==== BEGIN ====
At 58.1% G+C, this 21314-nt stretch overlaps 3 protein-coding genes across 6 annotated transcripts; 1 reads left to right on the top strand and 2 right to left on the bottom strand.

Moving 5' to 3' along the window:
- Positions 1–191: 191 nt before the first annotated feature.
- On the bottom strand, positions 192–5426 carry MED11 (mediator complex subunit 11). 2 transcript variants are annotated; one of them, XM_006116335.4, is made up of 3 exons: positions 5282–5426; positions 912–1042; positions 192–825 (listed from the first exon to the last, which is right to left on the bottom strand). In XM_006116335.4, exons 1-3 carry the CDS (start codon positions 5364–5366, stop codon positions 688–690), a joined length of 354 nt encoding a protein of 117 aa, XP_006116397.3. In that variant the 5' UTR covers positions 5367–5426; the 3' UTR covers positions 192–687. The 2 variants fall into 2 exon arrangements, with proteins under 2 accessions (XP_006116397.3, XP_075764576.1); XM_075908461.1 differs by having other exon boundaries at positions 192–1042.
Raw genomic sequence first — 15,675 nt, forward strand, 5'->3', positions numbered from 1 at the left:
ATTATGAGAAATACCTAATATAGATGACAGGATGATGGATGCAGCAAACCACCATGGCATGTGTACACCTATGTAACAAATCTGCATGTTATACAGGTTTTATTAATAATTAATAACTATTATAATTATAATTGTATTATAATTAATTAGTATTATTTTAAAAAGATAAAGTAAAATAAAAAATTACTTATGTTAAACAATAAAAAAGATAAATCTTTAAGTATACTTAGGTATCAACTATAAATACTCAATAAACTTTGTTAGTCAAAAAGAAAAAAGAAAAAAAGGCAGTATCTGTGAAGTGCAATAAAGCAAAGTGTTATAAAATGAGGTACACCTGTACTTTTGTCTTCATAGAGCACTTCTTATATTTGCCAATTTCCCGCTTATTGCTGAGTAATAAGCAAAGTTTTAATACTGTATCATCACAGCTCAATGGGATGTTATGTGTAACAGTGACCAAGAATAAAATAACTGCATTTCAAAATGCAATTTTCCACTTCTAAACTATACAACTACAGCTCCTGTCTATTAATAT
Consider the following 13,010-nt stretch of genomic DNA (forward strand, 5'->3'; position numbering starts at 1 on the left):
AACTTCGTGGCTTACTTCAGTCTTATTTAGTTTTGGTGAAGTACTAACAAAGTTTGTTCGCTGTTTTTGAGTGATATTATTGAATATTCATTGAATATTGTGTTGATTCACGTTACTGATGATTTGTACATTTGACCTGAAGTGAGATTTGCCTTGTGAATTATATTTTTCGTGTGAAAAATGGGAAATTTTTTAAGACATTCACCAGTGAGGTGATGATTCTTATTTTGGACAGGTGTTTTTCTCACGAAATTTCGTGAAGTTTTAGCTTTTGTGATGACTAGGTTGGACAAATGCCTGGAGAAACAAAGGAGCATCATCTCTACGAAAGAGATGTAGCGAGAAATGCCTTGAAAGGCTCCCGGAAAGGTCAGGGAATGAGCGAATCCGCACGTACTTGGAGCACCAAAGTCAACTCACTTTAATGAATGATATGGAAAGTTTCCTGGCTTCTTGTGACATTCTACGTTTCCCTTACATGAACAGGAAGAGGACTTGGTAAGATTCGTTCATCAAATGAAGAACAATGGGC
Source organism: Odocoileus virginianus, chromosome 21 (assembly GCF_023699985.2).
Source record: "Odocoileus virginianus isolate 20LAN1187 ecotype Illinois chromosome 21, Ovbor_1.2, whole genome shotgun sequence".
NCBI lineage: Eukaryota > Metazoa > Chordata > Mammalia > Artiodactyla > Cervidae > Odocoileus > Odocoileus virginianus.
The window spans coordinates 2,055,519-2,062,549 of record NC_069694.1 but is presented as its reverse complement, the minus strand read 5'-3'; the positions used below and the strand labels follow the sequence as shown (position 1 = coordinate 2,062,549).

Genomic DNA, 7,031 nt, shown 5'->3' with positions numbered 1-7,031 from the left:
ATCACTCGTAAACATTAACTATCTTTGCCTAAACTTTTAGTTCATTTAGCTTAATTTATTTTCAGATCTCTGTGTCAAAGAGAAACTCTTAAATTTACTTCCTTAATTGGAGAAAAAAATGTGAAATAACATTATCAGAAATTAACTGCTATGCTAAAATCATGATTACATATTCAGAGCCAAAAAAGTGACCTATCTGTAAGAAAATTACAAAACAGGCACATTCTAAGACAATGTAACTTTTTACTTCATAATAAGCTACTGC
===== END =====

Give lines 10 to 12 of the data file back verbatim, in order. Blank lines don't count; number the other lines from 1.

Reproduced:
Source record: "Odocoileus virginianus isolate 20LAN1187 ecotype Illinois chromosome 21, Ovbor_1.2, whole genome shotgun sequence".
NCBI lineage: Eukaryota > Metazoa > Chordata > Mammalia > Artiodactyla > Cervidae > Odocoileus > Odocoileus virginianus.
The window spans coordinates 2,055,519-2,062,549 of record NC_069694.1 but is presented as its reverse complement, the minus strand read 5'-3'; the positions used below and the strand labels follow the sequence as shown (position 1 = coordinate 2,062,549).